It’s called immunotherapy and more cancer patients use it each day to fight the disease. While it is more than 20 years old, many look at immunotherapy as a new way to fight different types of cancer by using the body’s own immune system to do the work.
Immunotherapy works in several different ways. Some immunotherapies work by stimulating the body’s own immune system to fight a disease. The treatments do this by either boosting the immune system in a general way, or the therapies can actually train the immune system to specifically attack some part of cancer cells.
Other treatments use antibodies created in a lab that boost the immune system once they enter a person’s body. Other immunotherapies don’t affect the immune system as much. Instead, the antibodies do the work of targeting specific cancer cells. The antibodies either stop the cancer cells from growing or they make the cancer cells die. This type of cancer treatment is much different than chemotherapy, which is a less-specific way to fight cancer.
Doctors use three main types of immunotherapies to treat cancer. They include:
- Monoclonal antibodies: Scientists create these antibodies in a lab to be immune system proteins. These antibodies treat cancer by attacking a specific part of a cancer cell.
- Cancer vaccines: Doctors put this treatment into a person’s body to stimulate an immune response against certain diseases. Most people associate vaccines with something that is given to a healthy person to prevent an infection, such as the flu shot. However, some of the vaccines may be able to help prevent or treat cancer.
- Non-specific immunotherapies: Doctors designed these treatments to boost the immune system in a general way, but it can still result in more activity by the immune system to fight cancer cells.
Doctors already use immunotherapy drugs to treat several types of cancers, including bladder, breast, colon, kidney, lung and prostate cancer. The immunotherapies can also treat leukemia, lymphoma, multiple myeloma, and melanoma.
It’s important to note that this is still a relatively new form of treatment and many of the remedies remain in the research stage. Experts do not yet consider vaccines a major cancer treatment, but researchers are studying many options. In the case of breast cancer, early studies found that one type of vaccine therapy may lengthen the remission and survival times of some women with early forms of breast cancer. While HPV vaccines are already available to help prevent some types of cervical cancer, others are in clinical trials. These vaccines try to cause an immune reaction to the parts of the virus that aids the growth of cancer cells in the cervix. If this is successful, it may kill the cancer cells or stop them from growing.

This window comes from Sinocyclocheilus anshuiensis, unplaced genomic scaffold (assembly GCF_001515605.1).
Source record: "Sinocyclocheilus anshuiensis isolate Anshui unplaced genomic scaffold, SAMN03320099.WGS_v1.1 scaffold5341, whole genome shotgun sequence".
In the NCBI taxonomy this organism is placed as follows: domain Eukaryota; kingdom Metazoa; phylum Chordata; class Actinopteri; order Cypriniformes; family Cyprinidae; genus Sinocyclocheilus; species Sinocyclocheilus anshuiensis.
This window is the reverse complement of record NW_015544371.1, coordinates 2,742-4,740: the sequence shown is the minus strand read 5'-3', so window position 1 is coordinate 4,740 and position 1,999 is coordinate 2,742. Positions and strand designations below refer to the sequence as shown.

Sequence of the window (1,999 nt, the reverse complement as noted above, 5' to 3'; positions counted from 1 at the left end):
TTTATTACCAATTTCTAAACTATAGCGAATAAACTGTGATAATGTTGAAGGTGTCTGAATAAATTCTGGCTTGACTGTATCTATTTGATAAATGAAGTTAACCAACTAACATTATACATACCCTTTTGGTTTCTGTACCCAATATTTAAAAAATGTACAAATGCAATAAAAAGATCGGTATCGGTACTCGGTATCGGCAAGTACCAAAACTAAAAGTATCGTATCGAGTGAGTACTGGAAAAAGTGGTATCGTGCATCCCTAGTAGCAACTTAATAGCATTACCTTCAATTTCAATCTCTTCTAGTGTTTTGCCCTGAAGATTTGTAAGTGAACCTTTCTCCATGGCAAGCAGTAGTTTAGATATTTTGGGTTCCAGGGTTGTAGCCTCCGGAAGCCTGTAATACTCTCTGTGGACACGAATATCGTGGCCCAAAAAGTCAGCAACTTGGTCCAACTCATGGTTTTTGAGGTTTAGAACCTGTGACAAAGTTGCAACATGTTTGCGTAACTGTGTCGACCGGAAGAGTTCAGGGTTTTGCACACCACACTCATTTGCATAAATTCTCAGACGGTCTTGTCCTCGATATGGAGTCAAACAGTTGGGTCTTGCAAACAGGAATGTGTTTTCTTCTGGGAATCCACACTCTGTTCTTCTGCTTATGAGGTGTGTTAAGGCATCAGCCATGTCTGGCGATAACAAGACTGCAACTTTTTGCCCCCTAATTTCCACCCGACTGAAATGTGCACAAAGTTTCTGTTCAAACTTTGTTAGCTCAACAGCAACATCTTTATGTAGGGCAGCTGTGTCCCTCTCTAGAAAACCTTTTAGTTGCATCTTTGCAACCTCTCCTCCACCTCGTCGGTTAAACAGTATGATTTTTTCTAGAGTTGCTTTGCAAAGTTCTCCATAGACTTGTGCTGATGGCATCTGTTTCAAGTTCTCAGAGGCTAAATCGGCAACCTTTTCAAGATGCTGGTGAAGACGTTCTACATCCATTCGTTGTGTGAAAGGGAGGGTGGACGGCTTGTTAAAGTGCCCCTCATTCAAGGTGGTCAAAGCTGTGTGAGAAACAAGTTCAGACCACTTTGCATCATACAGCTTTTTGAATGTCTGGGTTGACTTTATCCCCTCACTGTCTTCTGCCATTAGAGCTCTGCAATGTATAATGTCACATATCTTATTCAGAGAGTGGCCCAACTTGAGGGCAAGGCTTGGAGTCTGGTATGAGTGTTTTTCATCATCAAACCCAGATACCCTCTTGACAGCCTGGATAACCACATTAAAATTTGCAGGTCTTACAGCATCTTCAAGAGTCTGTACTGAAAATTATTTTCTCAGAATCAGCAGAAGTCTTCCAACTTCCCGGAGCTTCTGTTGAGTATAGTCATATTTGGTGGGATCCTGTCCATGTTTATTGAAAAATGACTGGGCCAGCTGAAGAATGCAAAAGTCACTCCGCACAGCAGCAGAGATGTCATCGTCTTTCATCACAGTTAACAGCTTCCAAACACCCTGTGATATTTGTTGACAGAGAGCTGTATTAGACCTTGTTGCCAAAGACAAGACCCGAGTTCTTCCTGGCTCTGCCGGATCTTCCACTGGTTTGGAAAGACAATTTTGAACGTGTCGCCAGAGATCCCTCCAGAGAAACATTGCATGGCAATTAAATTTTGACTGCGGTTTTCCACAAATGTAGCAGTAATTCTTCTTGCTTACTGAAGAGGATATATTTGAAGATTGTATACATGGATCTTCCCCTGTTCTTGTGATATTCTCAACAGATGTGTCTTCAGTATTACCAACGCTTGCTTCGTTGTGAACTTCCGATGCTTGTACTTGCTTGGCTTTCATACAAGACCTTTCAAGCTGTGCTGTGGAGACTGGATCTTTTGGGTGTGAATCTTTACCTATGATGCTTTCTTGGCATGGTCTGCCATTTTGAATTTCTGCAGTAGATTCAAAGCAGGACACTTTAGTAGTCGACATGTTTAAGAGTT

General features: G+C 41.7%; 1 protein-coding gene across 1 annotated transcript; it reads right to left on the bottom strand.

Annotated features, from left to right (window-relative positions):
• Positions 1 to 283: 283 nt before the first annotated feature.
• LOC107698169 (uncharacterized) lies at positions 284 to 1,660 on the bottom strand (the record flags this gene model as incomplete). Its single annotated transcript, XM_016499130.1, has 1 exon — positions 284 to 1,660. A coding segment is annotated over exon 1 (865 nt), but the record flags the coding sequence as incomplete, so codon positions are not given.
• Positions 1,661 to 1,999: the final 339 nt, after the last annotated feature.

Other forms of immunotherapy try to boost specific parts of the immune system. While these treatments show promise, they are complex and so far only available through clinical trials at major medical centers.
Targeted therapy is another type of immunotherapy. These drugs work differently than treatments like chemotherapy because they can attack cancerous cells while leaving normal cells undamaged. In essence, the targeted therapy can go after a cancer cell’s programming that makes it different from a normal, healthy cell. Targeted therapy often has less severe side effects than chemotherapy.
Immunotherapy is not only being used for people facing cancer. Recently, an immunotherapy treatment for relapsing-remitting multiple sclerosis (MS) showed success in a trial. Immunotherapy is also used to help people with allergies, notably the type that causes asthma.
“Immunotherapy is the wave of the future for cancer treatment. Therapy this revolutionary is going to increase our ability to cure patients who in the past haven’t had options,” said David L. Porter, M.D., Professor, Department of Medicine and Director of the Abramson Cancer Center’s Blood and Bone Marrow Transplantation Program.
To give you an idea of how much people believe in the power of immunotherapy, a California biopharmaceutical company recently earned a preclinical investment of more than $1 billion.
To learn more about immunotherapy, visit Cancer.org’s section on the treatment.